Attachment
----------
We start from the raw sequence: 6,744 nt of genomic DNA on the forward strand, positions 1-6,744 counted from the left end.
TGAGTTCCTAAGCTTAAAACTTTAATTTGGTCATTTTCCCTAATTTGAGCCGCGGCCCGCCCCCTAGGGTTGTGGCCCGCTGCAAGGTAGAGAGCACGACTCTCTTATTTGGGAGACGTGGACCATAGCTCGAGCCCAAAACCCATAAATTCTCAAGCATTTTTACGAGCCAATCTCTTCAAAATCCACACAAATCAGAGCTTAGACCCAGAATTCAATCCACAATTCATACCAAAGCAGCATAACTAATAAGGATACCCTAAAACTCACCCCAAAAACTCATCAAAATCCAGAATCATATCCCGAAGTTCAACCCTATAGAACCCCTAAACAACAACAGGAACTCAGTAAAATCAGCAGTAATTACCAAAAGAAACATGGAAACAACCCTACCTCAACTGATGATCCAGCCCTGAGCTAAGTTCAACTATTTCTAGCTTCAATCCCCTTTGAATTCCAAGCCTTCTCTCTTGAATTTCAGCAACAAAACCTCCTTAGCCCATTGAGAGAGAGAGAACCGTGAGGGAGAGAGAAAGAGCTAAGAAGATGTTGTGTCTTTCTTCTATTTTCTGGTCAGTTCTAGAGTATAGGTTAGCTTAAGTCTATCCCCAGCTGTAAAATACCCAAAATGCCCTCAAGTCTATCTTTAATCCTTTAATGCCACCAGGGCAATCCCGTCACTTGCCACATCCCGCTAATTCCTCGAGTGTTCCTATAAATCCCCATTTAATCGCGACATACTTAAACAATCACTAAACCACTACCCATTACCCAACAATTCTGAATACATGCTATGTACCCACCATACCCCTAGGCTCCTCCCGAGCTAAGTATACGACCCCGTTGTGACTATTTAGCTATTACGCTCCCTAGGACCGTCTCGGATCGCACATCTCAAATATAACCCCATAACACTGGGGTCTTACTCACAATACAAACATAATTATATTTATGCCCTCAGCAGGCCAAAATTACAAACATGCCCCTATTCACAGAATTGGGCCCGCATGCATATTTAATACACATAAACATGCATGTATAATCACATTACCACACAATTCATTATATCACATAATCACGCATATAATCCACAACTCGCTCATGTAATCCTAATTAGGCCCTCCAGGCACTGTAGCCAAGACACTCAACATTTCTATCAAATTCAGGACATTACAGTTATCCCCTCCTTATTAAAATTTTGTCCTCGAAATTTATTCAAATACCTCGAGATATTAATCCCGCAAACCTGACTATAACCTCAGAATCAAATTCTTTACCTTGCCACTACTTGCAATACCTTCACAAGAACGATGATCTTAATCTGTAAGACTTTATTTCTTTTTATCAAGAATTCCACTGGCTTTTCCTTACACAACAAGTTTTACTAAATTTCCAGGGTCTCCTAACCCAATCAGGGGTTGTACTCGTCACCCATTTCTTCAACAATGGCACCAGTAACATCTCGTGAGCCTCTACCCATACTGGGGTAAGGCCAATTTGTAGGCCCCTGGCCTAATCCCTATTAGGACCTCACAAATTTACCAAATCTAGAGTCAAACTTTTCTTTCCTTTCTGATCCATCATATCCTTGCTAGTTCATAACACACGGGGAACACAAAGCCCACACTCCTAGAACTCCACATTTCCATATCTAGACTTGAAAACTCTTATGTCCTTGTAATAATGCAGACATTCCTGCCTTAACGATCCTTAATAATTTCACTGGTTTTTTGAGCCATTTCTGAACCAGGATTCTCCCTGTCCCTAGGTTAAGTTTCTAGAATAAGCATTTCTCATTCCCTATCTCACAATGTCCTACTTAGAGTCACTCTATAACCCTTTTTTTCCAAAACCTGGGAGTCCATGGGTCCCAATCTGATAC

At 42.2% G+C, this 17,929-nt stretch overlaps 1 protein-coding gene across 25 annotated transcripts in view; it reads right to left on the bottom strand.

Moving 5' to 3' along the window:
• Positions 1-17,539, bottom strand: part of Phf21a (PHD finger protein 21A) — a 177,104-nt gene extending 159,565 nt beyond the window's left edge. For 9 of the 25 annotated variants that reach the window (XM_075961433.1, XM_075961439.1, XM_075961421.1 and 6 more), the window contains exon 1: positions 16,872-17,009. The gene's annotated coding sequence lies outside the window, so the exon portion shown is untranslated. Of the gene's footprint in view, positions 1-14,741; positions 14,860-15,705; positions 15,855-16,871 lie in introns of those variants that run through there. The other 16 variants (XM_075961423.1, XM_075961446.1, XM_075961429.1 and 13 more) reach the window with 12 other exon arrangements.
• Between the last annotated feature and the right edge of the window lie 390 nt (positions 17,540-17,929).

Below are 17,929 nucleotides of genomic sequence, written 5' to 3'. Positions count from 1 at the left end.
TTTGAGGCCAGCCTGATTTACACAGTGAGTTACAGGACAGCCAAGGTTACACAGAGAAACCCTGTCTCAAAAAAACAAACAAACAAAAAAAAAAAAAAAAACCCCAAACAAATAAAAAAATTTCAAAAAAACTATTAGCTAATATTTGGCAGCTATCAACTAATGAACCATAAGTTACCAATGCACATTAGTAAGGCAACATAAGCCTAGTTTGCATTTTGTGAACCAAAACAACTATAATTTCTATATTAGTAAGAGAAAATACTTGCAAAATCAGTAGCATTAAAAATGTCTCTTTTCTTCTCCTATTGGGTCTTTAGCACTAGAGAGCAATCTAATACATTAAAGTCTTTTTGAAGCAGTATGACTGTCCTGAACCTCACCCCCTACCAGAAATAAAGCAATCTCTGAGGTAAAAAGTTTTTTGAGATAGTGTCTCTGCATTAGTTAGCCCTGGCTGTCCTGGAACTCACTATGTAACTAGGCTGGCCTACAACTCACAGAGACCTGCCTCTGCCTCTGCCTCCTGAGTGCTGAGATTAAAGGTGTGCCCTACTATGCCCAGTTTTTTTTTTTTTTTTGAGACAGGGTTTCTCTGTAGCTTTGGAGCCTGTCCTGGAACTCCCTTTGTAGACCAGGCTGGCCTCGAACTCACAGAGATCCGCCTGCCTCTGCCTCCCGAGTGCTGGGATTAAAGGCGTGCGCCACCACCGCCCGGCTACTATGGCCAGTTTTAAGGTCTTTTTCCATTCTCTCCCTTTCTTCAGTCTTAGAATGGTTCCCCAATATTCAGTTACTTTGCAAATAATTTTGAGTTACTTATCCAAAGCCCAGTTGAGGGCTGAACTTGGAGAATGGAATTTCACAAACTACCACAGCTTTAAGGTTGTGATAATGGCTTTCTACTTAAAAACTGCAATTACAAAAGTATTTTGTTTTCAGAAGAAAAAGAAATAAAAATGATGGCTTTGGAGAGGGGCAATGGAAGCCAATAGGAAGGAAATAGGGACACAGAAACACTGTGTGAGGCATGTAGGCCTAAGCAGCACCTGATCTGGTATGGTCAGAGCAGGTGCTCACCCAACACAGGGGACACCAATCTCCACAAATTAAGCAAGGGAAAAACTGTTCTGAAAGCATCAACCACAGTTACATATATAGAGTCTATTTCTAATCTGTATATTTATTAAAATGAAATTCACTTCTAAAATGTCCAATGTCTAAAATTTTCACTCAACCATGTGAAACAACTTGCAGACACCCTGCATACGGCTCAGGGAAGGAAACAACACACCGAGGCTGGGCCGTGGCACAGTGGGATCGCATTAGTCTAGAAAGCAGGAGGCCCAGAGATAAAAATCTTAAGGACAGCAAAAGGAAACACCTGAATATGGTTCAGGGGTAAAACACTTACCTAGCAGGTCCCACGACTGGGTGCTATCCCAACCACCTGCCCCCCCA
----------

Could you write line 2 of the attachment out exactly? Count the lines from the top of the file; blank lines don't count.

TGAGTTCCTAAGCTTAAAACTTTAATTTGGTCATTTTCCCTAATTTGAGCCGCGGCCCGCCCCCTAGGGTTGTGGCCCGCTGCAAGGTAGAGAGCACGACTCTCTTATTTGGGAGACGTGGACCATAGCTCGAGCCCAAAACCCATAAATTCTCAAGCATTTTTACGAGCCAATCTCTTCAAAATCCACACAAATCAGAGCTTAGACCCAGAATTCAATCCACAATTCATACCAAAGCAGCATAACTAATAAGGATACCCTAAAACTCACCCCAAAAACTCATCAAAATCCAGAATCATATCCCGAAGTTCAACCCTATAGAACCCCTAAACAACAACAGGAACTCAGTAAAATCAGCAGTAATTACCAAAAGAAACATGGAAACAACCCTACCTCAACTGATGATCCAGCCCTGAGCTAAGTTCAACTATTTCTAGCTTCAATCCCCTTTGAATTCCAAGCCTTCTCTCTTGAATTTCAGCAACAAAACCTCCTTAGCCCATTGAGAGAGAGAGAACCGTGAGGGAGAGAGAAAGAGCTAAGAAGATGTTGTGTCTTTCTTCTATTTTCTGGTCAGTTCTAGAGTATAGGTTAGCTTAAGTCTATCCCCAGCTGTAAAATACCCAAAATGCCCTCAAGTCTATCTTTAATCCTTTAATGCCACCAGGGCAATCCCGTCACTTGCCACATCCCGCTAATTCCTCGAGTGTTCCTATAAATCCCCATTTAATCGCGACATACTTAAACAATCACTAAACCACTACCCATTACCCAACAATTCTGAATACATGCTATGTACCCACCATACCCCTAGGCTCCTCCCGAGCTAAGTATACGACCCCGTTGTGACTATTTAGCTATTACGCTCCCTAGGACCGTCTCGGATCGCACATCTCAAATATAACCCCATAACACTGGGGTCTTACTCACAATACAAACATAATTATATTTATGCCCTCAGCAGGCCAAAATTACAAACATGCCCCTATTCACAGAATTGGGCCCGCATGCATATTTAATACACATAAACATGCATGTATAATCACATTACCACACAATTCATTATATCACATAATCACGCATATAATCCACAACTCGCTCATGTAATCCTAATTAGGCCCTCCAGGCACTGTAGCCAAGACACTCAACATTTCTATCAAATTCAGGACATTACAGTTATCCCCTCCTTATTAAAATTTTGTCCTCGAAATTTATTCAAATACCTCGAGATATTAATCCCGCAAACCTGACTATAACCTCAGAATCAAATTCTTTACCTTGCCACTACTTGCAATACCTTCACAAGAACGATGATCTTAATCTGTAAGACTTTATTTCTTTTTATCAAGAATTCCACTGGCTTTTCCTTACACAACAAGTTTTACTAAATTTCCAGGGTCTCCTAACCCAATCAGGGGTTGTACTCGTCACCCATTTCTTCAACAATGGCACCAGTAACATCTCGTGAGCCTCTACCCATACTGGGGTAAGGCCAATTTGTAGGCCCCTGGCCTAATCCCTATTAGGACCTCACAAATTTACCAAATCTAGAGTCAAACTTTTCTTTCCTTTCTGATCCATCATATCCTTGCTAGTTCATAACACACGGGGAACACAAAGCCCACACTCCTAGAACTCCACATTTCCATATCTAGACTTGAAAACTCTTATGTCCTTGTAATAATGCAGACATTCCTGCCTTAACGATCCTTAATAATTTCACTGGTTTTTTGAGCCATTTCTGAACCAGGATTCTCCCTGTCCCTAGGTTAAGTTTCTAGAATAAGCATTTCTCATTCCCTATCTCACAATGTCCTACTTAGAGTCACTCTATAACCCTTTTTTTCCAAAACCTGGGAGTCCATGGGTCCCAATCTGATAC